Recently U.S. and European security agencies estimated deployed Russian militia units to be totaling more than 30,000 people along the eastern Ukraine border, and an estimated 20,000 more may have just flooded the region. Meanwhile, more than a dozen Russian drones patrol the frontier, sources have said.
As congressional lawmakers reacted with concern to Vladimir Putin’s rapidly expanding military along the border, and analyzed heightened rhetoric from Putin’s recent public case for military action, new U.S. intelligence assessments have said there are more indications than ever that Russia could actually invade eastern Ukraine. An incursion into eastern Ukraine could institute a land connection to Crimea, which, in a move widely condemned in the West, it formally annexed last week.
But as the influx of Russian forces continues to pervade the Ukraine frontier, Ukrainian women have decided that they won’t let Russian men in—literally.
They are boycotting sex.
A campaign comprised of about 15 Ukrainian women with the name loosely translated to “Don’t Give It to a Russian,” has orchestrated a sex strike against Russian men as a drastic measure to protest Moscow’s moves into Crimea. The women have demonstrated their grave concern over the budding Russian infiltration, by photographing themselves wearing t-shirts emblazoned with the logo of two praying hands resembling a vagina.
The slogan, “Don’t Give It to a Russian,” was inspired by Ukrainian poet Taras Shevchenko’s 1838 poem Kateryna, reading, “O lovely maidans, fall in love, but not with the Moskaly [the Russians].” The t-shirts are titivated with the inscription of this line.
But the t-shirts are not about sex, co-founder Irina Rubis said. “This is a claim to protect our country from aggressors. But sex is known for being one of the most effective elements of appealing substantial attention to campaigns,” she explained. “To use a provocative message to claim the world’s attention and interest to the Russians’ aggression was one effective way to become heard.”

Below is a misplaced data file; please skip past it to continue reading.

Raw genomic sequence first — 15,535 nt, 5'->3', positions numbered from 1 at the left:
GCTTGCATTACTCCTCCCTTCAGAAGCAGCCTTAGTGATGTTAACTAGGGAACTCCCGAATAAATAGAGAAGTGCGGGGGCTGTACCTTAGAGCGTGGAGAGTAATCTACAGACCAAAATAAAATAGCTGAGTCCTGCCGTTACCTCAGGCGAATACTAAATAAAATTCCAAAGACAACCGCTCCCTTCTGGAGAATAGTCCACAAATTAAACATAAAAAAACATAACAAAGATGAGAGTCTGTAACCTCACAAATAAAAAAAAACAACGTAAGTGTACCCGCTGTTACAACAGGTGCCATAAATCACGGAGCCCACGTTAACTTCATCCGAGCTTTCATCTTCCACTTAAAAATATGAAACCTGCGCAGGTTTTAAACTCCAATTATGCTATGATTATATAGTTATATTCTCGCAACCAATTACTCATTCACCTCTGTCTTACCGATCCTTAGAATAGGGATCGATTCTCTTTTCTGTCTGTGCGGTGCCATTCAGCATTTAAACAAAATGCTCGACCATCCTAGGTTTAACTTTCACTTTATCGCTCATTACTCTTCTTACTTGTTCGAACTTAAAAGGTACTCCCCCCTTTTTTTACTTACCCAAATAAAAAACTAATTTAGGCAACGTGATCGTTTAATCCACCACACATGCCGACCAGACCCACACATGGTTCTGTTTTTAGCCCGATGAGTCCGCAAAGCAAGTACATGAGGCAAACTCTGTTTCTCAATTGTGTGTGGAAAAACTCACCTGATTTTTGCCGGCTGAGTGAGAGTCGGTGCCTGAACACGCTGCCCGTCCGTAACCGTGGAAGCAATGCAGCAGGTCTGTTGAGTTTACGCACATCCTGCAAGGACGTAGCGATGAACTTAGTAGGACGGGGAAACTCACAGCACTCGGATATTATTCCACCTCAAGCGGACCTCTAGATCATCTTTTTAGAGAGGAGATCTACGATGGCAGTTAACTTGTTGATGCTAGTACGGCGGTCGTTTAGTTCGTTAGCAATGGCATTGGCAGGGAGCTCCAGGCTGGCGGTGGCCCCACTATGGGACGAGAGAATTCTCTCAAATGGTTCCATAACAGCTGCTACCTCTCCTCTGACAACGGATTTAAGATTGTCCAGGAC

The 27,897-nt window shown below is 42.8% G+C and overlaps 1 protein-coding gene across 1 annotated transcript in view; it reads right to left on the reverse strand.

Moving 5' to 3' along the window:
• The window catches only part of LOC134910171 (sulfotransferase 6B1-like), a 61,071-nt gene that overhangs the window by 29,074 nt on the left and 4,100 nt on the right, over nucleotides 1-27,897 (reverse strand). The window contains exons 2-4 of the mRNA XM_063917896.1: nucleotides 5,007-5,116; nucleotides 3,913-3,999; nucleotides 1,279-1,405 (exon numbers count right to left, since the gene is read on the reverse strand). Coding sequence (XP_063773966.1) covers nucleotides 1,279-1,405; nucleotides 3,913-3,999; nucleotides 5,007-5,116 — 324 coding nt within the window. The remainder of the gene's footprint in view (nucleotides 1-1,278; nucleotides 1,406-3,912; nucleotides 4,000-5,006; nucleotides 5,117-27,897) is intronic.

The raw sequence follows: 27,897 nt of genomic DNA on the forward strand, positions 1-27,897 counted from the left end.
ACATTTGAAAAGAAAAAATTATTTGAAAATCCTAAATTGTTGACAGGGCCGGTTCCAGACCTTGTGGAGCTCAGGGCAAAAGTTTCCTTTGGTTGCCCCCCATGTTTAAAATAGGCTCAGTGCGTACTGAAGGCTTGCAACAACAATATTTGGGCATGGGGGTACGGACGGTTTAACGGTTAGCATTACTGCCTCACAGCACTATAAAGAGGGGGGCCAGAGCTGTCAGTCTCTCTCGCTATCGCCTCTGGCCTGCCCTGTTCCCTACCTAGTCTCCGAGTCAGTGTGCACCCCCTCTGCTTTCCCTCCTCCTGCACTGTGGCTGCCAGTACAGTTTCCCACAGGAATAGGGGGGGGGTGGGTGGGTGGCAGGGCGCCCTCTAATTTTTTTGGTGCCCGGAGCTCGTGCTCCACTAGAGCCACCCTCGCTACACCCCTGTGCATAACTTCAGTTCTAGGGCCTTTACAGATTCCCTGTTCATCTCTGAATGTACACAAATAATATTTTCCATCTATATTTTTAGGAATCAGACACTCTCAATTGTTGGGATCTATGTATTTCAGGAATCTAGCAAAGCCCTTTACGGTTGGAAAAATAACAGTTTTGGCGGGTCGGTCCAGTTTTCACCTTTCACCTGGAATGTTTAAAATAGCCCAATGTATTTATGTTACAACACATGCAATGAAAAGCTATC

The efforts of “Don’t Give it to a Russian” complement a larger boycott against Russian consumer goods.
Rubis said the sex strike began in an effort to combat the aforementioned moves into Crimea, and “the unbelievable chaos done by Russians in Crimea: kidnapping, limiting rights of the Tatars, preventing adequate journalists’ work.” She later added, “Our territory is invaded by Russia. Due to budgets Kremlin spends on propaganda around the world, a lot of people think that Ukrainians are Nazis who make suffer all Russian-speaking parts of the country. That is a huge lie. Being Russian speaking myself, working in media, travelling around Ukraine, 24/7 producing news at our Delo.UA portal, we know that Ukrainians are very tolerant, kind [and covet] freedom.”
The mission of Rubis and those behind her is to send a lucid message to Russians that they cannot take Ukraine’s freedom. “We meant to invoke: Do not give our territory, dignity, safety, culture, economy to Russians — to Russia and the world,” she proclaimed.
Thus far, however, Rubis said the campaign has ushered in Russian men’s hostility and humiliating words. Russian bloggers, particularly, have called them prostitutes.
Still, she is persistent. “Every citizen of the country, which is under risk of invasion, should invest its time, efforts, ideas and core expertise to the struggling the status quo,” Rubis concluded.
Allegedly, women banded together in abstinence to coerce the end of the Peloponnesian War over 2,000 years ago. And the tactic is catching momentum as, last year, Colombian women protested for road improvements by boycotting sex. Earlier this year, Japanese women, too, advocated celibacy in a rally against supporters of a sexist gubernatorial candidate.